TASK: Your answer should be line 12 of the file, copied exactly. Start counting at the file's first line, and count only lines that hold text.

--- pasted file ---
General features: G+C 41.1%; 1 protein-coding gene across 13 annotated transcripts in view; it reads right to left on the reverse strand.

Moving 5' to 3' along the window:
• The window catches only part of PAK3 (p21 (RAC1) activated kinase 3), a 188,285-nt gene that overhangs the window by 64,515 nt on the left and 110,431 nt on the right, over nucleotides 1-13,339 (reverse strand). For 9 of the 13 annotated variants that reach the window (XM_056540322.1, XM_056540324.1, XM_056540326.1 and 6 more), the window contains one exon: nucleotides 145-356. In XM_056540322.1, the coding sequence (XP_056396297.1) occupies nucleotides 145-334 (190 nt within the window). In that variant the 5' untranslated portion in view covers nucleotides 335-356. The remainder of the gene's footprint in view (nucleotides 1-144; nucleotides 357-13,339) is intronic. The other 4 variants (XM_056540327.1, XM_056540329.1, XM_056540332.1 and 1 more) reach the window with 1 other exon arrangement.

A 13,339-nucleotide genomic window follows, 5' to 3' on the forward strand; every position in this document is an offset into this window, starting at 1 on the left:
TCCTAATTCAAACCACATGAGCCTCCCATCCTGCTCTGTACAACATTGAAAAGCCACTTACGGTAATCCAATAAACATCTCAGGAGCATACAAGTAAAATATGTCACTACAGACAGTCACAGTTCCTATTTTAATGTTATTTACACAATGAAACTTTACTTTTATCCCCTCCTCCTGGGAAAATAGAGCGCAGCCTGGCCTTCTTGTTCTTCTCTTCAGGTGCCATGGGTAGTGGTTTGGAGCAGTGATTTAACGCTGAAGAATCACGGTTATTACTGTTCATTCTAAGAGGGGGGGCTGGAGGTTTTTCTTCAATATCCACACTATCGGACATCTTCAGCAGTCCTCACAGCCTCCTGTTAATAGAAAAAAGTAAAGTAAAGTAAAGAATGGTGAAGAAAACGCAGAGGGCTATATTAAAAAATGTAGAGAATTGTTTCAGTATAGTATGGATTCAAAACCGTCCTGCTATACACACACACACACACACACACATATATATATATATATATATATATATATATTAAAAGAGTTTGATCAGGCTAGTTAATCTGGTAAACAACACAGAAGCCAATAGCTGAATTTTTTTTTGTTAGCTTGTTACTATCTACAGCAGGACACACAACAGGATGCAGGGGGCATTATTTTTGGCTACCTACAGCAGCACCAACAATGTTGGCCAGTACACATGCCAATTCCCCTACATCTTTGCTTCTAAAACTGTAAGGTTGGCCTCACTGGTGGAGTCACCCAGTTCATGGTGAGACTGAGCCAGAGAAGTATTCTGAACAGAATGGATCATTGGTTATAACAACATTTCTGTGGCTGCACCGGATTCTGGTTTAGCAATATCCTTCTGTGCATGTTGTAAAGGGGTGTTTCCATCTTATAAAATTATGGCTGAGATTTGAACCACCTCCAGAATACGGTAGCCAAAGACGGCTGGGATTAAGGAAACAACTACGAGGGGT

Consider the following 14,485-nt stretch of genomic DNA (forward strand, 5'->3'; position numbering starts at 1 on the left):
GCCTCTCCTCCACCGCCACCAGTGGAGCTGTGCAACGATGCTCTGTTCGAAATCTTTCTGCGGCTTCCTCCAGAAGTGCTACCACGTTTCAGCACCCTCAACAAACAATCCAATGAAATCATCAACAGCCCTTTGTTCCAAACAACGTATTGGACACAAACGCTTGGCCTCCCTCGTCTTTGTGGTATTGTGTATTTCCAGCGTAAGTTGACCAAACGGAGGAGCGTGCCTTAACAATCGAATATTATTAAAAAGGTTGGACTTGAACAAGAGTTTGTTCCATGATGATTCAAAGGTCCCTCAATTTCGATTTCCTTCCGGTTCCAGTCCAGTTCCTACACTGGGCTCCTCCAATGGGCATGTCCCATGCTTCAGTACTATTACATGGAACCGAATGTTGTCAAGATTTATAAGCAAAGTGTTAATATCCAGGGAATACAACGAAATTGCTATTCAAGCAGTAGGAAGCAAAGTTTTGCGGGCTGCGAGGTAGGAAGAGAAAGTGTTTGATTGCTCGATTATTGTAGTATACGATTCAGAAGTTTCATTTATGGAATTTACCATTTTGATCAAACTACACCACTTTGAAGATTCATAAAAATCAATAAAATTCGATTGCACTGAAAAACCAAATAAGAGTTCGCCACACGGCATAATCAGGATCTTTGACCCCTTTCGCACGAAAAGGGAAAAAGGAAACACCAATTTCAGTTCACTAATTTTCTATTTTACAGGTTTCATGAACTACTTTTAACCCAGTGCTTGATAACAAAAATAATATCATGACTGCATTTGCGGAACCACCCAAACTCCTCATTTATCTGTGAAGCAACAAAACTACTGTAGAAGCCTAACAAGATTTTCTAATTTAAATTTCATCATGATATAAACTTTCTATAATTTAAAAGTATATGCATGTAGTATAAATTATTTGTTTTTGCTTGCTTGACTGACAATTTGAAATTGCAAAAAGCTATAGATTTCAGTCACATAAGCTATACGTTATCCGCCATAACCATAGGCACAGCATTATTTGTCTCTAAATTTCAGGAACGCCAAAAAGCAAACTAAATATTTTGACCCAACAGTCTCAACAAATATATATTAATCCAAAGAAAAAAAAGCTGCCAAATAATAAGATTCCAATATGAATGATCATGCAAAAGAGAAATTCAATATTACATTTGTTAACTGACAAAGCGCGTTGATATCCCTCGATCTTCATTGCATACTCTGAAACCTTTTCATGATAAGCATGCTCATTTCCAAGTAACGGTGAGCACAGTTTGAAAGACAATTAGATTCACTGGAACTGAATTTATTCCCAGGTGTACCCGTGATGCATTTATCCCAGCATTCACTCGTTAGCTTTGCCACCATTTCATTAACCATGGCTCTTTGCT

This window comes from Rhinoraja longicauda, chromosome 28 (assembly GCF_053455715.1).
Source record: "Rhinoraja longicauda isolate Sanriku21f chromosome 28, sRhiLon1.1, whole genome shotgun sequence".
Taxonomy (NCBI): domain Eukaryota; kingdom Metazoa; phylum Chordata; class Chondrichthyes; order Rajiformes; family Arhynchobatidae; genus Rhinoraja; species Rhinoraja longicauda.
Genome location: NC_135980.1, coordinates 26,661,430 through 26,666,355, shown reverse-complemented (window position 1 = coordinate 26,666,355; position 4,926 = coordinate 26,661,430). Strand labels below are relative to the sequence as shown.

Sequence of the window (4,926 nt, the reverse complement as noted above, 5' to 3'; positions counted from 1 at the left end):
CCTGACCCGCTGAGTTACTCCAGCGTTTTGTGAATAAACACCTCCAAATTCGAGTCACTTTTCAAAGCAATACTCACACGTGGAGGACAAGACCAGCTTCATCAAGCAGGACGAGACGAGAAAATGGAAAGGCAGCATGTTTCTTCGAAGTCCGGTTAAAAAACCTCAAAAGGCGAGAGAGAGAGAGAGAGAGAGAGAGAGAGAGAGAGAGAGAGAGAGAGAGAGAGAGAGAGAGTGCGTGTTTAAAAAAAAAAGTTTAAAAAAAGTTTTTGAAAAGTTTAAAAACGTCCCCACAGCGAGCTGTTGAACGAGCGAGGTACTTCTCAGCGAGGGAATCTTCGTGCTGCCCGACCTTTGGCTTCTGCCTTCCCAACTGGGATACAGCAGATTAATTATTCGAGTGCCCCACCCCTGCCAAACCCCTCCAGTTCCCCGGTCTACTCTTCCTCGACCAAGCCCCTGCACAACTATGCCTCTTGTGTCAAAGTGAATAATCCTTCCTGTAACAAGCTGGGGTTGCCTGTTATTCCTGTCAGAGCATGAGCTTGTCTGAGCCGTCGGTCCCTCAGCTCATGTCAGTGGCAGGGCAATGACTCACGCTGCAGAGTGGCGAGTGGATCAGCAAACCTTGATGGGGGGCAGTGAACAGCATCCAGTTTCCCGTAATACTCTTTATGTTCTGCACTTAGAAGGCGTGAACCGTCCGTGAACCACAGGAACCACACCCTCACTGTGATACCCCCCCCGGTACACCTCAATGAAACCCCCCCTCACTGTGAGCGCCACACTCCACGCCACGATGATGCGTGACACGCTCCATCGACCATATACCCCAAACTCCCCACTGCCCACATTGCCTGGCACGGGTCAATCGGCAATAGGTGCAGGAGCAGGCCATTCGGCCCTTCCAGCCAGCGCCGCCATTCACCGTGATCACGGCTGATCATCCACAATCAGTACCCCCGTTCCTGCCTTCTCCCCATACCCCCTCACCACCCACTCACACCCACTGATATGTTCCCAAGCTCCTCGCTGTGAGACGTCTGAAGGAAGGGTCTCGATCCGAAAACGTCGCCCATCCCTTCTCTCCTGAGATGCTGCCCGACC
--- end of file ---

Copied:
Sequence of the window (4,926 nt, the reverse complement as noted above, 5' to 3'; positions counted from 1 at the left end):